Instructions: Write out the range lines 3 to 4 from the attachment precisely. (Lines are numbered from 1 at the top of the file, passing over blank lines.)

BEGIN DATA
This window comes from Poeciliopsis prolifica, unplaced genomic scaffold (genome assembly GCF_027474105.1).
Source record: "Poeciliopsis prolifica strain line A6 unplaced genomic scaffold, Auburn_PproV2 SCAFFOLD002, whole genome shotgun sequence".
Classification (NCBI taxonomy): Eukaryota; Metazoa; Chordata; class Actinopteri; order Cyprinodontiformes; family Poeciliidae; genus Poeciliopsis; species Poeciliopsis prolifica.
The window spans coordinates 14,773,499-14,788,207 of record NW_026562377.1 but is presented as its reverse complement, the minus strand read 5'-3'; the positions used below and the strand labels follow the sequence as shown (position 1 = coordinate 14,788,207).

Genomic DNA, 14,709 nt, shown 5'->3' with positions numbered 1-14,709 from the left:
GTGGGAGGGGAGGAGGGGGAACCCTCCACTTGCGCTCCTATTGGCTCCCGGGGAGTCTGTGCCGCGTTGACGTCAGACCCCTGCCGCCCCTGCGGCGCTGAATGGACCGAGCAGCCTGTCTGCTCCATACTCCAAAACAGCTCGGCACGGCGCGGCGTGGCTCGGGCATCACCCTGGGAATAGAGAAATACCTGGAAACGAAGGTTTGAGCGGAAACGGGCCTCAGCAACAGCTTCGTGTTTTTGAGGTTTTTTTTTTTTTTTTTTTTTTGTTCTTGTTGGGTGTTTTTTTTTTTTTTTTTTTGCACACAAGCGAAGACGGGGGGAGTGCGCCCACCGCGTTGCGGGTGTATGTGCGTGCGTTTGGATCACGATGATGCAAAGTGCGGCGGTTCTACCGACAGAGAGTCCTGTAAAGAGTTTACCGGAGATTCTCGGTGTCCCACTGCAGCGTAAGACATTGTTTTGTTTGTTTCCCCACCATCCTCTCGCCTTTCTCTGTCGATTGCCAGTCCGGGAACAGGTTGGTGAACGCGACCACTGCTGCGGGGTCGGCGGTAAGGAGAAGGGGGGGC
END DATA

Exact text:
Classification (NCBI taxonomy): Eukaryota; Metazoa; Chordata; class Actinopteri; order Cyprinodontiformes; family Poeciliidae; genus Poeciliopsis; species Poeciliopsis prolifica.
The window spans coordinates 14,773,499-14,788,207 of record NW_026562377.1 but is presented as its reverse complement, the minus strand read 5'-3'; the positions used below and the strand labels follow the sequence as shown (position 1 = coordinate 14,788,207).